Committee on Finance. - Civil Liability Bill, 1960— Second Stage.

I move that the Bill be now read a Second Time.

This Bill is designed to reform the law as to civil liability and the long title of the Bill so indicates. Three important branches of private law are dealt with. Firstly, it is proposed to consolidate and amend the law with regard to the survival of causes of action on death. Secondly, the law as to what the Bill calls "concurrent fault" is being amended and codified. Thirdly, the existing statutory law as to fatal accidents is being re-enacted in the light of the earlier provisions of the Bill. As the Bill is accompanied by a long and comprehensive Explanatory Memorandum, I do not propose to go into detail on the various sections and shall confine myself to a general elaboration of the principles involved.

Part II of the Bill is concerned with the rule that a personal action dies with the person. This rule is a rule of the common law. It finds no place in Scots law. The legal maxim actio personalis moritur cum persona is a very old one and its exact meaning is far from certain. It is inaccurate in that there are many personal actions such as actions in contract, by reason of the common law itself, and actions for wrongs to specific personal property, because of statute, that do not die with the person. Indeed, the existing rule has been said to be one that has been made at all tolerable for a civilised country only by a series of exceptions. At present the special sphere of the rule is the law of tort and it applies on the death of either party to claims for unliquidated damages for personal injuries, fraudulent misrepresentations, defamation and trespass to goods or land. The rule has no application in cases coming within the Fatal Injuries Act, 1956. The dependants of a deceased person killed by the negligence of another have, since Lord Campbell's Act of 1846, been able to recover damages in respect of the financial loss caused to each of them by the death. The range of dependants was enlarged by the 1956 Act to include brothers and sisters, adopted and illegitimate children and also persons in the relationship of in loco parentis.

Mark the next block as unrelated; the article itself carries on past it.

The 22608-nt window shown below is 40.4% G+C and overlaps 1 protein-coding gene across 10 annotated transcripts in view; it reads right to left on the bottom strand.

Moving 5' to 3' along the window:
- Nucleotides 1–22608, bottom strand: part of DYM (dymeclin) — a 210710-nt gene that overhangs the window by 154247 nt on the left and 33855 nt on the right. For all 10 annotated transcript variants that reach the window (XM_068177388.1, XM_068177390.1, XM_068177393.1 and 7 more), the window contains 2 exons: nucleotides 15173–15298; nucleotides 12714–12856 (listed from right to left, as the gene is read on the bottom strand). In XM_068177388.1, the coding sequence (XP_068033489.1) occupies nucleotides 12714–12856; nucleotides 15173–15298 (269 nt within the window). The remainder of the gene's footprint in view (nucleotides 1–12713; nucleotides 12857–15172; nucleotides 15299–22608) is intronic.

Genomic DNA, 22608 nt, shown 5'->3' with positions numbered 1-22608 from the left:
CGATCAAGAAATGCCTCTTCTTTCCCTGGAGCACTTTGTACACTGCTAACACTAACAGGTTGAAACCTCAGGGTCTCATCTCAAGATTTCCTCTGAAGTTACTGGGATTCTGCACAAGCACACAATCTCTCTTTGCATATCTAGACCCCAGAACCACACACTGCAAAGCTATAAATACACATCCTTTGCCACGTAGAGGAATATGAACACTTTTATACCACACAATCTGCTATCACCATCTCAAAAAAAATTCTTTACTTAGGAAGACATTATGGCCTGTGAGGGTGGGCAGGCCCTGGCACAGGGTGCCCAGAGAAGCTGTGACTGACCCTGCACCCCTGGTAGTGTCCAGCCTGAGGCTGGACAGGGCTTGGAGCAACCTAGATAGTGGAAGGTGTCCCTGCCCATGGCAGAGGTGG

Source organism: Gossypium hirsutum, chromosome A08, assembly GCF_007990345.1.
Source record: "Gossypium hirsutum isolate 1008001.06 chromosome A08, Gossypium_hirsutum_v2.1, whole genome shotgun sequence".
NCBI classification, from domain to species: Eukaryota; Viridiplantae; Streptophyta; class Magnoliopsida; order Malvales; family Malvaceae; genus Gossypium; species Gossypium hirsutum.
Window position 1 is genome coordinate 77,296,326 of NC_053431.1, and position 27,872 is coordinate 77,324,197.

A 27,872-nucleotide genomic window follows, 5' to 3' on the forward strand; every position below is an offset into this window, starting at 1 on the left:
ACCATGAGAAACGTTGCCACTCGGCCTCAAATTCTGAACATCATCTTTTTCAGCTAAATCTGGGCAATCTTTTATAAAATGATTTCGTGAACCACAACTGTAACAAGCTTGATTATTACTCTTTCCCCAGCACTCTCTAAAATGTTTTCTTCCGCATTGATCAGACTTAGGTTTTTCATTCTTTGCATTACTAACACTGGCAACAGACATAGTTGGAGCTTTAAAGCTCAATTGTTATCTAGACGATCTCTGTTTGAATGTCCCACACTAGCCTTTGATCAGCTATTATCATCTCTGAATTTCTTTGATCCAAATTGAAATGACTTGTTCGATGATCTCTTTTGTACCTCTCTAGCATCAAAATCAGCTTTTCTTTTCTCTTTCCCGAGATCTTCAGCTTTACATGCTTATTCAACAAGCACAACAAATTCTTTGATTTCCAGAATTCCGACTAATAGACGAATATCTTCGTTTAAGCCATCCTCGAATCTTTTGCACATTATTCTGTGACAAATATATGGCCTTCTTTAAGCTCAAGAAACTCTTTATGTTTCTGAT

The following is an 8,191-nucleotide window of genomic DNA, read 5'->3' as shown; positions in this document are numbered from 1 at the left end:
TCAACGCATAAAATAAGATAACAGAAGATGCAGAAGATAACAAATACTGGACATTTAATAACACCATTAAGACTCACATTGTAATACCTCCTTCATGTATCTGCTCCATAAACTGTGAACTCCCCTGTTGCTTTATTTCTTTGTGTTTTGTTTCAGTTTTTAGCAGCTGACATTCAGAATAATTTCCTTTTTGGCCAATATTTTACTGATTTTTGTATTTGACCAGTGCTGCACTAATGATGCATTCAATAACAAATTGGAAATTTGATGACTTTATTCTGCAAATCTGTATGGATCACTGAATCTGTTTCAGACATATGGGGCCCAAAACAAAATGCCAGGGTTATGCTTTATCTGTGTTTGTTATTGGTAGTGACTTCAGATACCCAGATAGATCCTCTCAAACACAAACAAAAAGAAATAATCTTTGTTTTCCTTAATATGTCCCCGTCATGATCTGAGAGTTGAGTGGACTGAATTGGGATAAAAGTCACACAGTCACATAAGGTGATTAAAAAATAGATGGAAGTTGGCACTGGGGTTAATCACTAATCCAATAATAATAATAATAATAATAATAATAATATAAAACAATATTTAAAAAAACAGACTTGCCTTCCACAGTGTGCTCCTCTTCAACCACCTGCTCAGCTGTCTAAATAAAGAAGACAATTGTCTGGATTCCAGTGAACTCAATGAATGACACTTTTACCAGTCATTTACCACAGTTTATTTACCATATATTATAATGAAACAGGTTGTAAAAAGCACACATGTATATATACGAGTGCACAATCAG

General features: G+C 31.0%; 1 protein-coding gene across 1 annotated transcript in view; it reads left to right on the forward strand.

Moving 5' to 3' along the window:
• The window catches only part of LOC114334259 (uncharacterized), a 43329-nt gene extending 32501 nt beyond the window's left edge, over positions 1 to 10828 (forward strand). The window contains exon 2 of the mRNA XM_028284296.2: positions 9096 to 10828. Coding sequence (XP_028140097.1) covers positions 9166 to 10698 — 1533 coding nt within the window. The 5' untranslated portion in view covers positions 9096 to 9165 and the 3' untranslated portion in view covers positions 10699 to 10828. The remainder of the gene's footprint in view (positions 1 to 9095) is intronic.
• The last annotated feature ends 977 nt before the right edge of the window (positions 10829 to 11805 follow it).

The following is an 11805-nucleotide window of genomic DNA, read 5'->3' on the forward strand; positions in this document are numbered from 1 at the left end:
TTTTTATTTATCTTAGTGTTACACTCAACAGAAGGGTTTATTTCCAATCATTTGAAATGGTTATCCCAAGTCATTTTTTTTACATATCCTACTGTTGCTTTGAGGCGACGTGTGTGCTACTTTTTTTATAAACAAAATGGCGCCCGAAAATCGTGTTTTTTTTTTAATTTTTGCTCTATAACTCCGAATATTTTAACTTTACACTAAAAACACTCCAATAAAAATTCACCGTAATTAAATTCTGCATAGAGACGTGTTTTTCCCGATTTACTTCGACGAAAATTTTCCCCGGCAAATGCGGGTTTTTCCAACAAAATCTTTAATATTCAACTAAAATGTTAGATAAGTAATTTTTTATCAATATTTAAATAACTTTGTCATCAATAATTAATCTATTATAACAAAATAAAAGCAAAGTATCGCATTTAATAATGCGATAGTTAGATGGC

Sections 6 to 10 of the Bill will allow for the survival of causes of action vested in or subsisting against a deceased person and the Schedule lists for repeal a number of enactments dealing with the matter and dating back to 1285. Certain causes of action which are regarded as purely personal, such as breach of promise and defamation, are being excepted. In these actions the presence of the plaintiff or the defendant may be of the greatest importance.

Section 7 (2) of the Bill will prevent the recovery for the benefit of a deceased person's estate of damages for pain or suffering or personal injury or loss or diminution of expectation of life or happiness. Damages of this type are recoverable in England and in the North under legislation enacted in England in 1934 and followed in Belfast in 1937. It appears that the Law Revision Committee whose report was responsible for the 1934 Act were not alive to the fact that the implementation of their recommendations would have had any such result. In fact some members of the Committee expressed dismay at the development that occurred.

What can in fairness, be described as chaos followed the legislation in England until finally an attempt was made to clarify the law in a decision of the British House of Lords in 1941. This was the case of Benham v. Gambling referred to at paragraph 10 of the Explanatory Memorandum. The result was to restrict considerably damages for loss of expectation of life or happiness.